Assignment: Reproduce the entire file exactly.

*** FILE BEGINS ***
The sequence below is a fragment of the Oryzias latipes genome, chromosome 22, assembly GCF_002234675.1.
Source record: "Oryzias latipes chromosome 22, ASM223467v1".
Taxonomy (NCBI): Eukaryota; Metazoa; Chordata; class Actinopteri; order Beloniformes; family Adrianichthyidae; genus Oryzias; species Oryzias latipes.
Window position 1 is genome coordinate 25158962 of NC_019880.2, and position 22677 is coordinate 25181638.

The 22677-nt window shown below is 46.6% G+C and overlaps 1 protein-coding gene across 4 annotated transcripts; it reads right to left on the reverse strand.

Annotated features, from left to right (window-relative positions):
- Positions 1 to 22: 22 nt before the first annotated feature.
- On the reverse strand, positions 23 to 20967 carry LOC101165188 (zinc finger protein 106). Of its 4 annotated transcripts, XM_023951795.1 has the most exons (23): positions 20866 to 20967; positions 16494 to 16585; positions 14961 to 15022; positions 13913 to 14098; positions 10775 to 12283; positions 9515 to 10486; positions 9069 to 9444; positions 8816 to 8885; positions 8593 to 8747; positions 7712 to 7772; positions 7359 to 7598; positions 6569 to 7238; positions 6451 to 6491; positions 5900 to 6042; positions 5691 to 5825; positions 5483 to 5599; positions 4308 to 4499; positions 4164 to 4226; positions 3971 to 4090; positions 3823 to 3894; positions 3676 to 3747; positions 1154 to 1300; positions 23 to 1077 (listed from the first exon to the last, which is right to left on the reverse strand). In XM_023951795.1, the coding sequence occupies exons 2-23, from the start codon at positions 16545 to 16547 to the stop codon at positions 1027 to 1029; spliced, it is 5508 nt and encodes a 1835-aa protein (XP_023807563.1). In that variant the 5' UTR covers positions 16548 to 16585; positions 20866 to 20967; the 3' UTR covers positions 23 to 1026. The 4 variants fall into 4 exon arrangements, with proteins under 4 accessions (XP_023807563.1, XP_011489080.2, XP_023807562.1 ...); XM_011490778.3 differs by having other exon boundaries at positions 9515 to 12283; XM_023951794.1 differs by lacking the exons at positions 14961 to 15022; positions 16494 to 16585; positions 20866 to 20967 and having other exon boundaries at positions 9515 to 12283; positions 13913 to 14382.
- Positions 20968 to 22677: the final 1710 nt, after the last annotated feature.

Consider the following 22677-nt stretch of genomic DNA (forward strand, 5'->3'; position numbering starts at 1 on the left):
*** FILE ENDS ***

The sequence below is a fragment of the Oryzias latipes genome, chromosome 22, assembly GCF_002234675.1.
Source record: "Oryzias latipes chromosome 22, ASM223467v1".
Taxonomy (NCBI): Eukaryota; Metazoa; Chordata; class Actinopteri; order Beloniformes; family Adrianichthyidae; genus Oryzias; species Oryzias latipes.
Window position 1 is genome coordinate 25158962 of NC_019880.2, and position 22677 is coordinate 25181638.

The 22677-nt window shown below is 46.6% G+C and overlaps 1 protein-coding gene across 4 annotated transcripts; it reads right to left on the reverse strand.

Annotated features, from left to right (window-relative positions):
- Positions 1 to 22: 22 nt before the first annotated feature.
- On the reverse strand, positions 23 to 20967 carry LOC101165188 (zinc finger protein 106). Of its 4 annotated transcripts, XM_023951795.1 has the most exons (23): positions 20866 to 20967; positions 16494 to 16585; positions 14961 to 15022; positions 13913 to 14098; positions 10775 to 12283; positions 9515 to 10486; positions 9069 to 9444; positions 8816 to 8885; positions 8593 to 8747; positions 7712 to 7772; positions 7359 to 7598; positions 6569 to 7238; positions 6451 to 6491; positions 5900 to 6042; positions 5691 to 5825; positions 5483 to 5599; positions 4308 to 4499; positions 4164 to 4226; positions 3971 to 4090; positions 3823 to 3894; positions 3676 to 3747; positions 1154 to 1300; positions 23 to 1077 (listed from the first exon to the last, which is right to left on the reverse strand). In XM_023951795.1, the coding sequence occupies exons 2-23, from the start codon at positions 16545 to 16547 to the stop codon at positions 1027 to 1029; spliced, it is 5508 nt and encodes a 1835-aa protein (XP_023807563.1). In that variant the 5' UTR covers positions 16548 to 16585; positions 20866 to 20967; the 3' UTR covers positions 23 to 1026. The 4 variants fall into 4 exon arrangements, with proteins under 4 accessions (XP_023807563.1, XP_011489080.2, XP_023807562.1 ...); XM_011490778.3 differs by having other exon boundaries at positions 9515 to 12283; XM_023951794.1 differs by lacking the exons at positions 14961 to 15022; positions 16494 to 16585; positions 20866 to 20967 and having other exon boundaries at positions 9515 to 12283; positions 13913 to 14382.
- Positions 20968 to 22677: the final 1710 nt, after the last annotated feature.

Consider the following 22677-nt stretch of genomic DNA (forward strand, 5'->3'; position numbering starts at 1 on the left):